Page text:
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I'm studying panel data models in my introductory econometrics class, especially random effects models.

Consider the model: $$y_{it}=x_{it}'\beta +c_i+u_{it}$$ with the assumptions $E[c_i]=0=E[u_{it}]$, $E[c_i^2]=\sigma^2_c$, $E[u_{it}]=\sigma_u^2$, $\text{Corr}(x_{it},c_i)=0$ and $\text{Corr}(x_{is},u_{it})=0$.

Denote composite error term $c_i+u_{it}=v_{it}$ and $\Omega=E[v_iv_i']$

We've learned that we can estimate $\beta$ consistently using feasible generalised least squares where we estimate $\Omega$ from $\Omega=\sigma_u^2 I+\sigma_c^2 \iota \iota'$ where $I$ is identity and $\iota$ is appropriate sized vector of ones. Using fixed effect residuals $\hat{e}$, with number of cross section observations $N$ and time observations $T$, we get an estimate: $$\hat{\sigma}_u^2=\frac{1}{N\cdot(T-1)}\sum_{i=1}^N \sum_{t=1}^T \hat{e}_{it}^2$$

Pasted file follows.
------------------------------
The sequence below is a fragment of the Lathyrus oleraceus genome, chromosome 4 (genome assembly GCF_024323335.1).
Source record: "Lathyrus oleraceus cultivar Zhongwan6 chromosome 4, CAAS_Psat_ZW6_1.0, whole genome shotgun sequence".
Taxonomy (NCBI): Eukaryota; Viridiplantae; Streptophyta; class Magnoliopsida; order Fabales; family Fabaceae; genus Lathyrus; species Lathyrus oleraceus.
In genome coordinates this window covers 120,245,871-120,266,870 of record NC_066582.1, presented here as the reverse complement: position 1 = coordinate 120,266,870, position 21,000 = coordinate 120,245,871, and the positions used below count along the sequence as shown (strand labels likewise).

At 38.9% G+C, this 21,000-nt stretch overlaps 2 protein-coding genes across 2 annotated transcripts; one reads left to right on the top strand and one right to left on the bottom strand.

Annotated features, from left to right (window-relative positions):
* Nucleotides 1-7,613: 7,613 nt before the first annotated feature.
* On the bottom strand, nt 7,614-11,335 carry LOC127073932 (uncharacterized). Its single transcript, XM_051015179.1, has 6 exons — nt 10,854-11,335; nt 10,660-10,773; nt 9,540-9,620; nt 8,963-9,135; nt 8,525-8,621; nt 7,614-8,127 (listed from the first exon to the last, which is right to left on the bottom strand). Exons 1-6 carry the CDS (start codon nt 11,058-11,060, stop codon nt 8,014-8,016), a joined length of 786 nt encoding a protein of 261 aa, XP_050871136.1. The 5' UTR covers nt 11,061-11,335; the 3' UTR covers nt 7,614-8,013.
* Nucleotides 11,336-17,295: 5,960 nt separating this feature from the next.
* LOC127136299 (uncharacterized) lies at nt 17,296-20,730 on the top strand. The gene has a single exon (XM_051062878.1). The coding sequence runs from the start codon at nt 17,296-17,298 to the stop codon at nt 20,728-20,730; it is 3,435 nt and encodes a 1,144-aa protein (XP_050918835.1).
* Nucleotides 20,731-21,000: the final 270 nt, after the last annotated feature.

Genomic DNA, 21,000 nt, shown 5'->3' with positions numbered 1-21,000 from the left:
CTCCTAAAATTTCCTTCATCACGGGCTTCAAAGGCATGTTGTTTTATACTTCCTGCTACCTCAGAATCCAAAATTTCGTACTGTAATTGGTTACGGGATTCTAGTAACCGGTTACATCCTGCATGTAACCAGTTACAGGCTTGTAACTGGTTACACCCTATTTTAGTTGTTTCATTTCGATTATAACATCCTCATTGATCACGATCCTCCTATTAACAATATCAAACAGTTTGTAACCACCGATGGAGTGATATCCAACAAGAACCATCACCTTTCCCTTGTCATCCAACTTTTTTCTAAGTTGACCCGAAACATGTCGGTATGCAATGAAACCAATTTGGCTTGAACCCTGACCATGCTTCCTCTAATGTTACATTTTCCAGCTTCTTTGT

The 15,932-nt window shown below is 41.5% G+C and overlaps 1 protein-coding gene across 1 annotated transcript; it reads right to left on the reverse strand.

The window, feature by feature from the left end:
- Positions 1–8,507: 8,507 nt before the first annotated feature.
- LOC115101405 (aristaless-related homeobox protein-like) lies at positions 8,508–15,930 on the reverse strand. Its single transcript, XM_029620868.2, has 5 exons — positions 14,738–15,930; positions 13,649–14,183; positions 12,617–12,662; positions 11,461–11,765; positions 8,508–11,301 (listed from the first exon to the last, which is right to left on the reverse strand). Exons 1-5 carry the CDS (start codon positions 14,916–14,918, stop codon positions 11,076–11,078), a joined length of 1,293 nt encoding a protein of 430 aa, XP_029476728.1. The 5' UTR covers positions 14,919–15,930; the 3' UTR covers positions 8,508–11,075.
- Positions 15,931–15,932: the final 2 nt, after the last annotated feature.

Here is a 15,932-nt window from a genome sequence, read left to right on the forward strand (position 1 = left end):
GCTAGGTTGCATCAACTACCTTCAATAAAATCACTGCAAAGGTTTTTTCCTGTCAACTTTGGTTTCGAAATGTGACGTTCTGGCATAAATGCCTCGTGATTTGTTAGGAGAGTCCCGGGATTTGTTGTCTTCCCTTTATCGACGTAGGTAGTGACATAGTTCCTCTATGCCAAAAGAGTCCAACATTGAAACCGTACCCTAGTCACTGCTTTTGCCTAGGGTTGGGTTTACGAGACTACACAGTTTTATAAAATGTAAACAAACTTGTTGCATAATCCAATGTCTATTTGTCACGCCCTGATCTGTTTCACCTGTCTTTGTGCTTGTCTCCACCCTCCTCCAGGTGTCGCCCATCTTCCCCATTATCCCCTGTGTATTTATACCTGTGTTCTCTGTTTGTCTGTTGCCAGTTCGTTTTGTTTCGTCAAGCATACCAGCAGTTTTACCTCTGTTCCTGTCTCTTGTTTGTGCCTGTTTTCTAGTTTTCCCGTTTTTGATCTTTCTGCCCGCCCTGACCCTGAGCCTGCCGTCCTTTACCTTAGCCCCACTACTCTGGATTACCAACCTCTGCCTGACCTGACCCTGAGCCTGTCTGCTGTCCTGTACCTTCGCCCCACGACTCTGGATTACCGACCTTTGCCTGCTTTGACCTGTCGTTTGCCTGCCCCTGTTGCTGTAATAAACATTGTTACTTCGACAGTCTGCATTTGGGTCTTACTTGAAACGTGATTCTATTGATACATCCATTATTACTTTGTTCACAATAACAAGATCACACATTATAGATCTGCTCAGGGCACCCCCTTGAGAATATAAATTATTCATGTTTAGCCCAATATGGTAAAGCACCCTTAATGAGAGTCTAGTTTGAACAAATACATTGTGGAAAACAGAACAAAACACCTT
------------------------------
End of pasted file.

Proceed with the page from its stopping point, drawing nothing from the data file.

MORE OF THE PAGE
Furthermore, estimating the between model and estimating error variance, we get and estimate of variance of $\eta=c_i+\bar{u}_i$. Now we can estimate $\hat{\sigma}_c^2$ from: $$\hat{\sigma}_c^2=\hat{\sigma}_{\eta}^2-\frac{1}{T}\hat{\sigma}_u^2$$

(I hope that was enough details, if not please let me know).

Now my question is, what happens if this is negative? Is it an indication of some error, or just something that can happen in finite samples? What should I do about it? Last, what is this estimation called, and are there other ways of estimating that variance?

I hope my question is well formulated and on the right Stack Exchange—I am by no means proficient in statistics/econometrics.

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As to another way of estimating the variance, yes there is. First off, you need to correct for the number of estimated parameters in $\hat{\sigma}_u^2$, so the denominator becomes: $NT-N-K$ (I'm guessing this was a typo). Second of all, we want to estimate $\sigma_u^2$ and $\sigma_c^2$. You have already found $\hat\sigma_u^2$, so using: $$ \sigma_v^2=\sigma_u^2+\sigma_c^2\Leftrightarrow \sigma_c^2=\sigma_v^2-\sigma_u^2, $$ we can find $\hat\sigma_c^2$ by running the Pooled OLS estimator on your sample (why? because this is consistent, although not efficient under you assumptions) and obtain $\hat\sigma_v^2$. Then it's just a matter of subtracting the two variance estimates from each other. Then you are ready to apply your FGLS-estimator.

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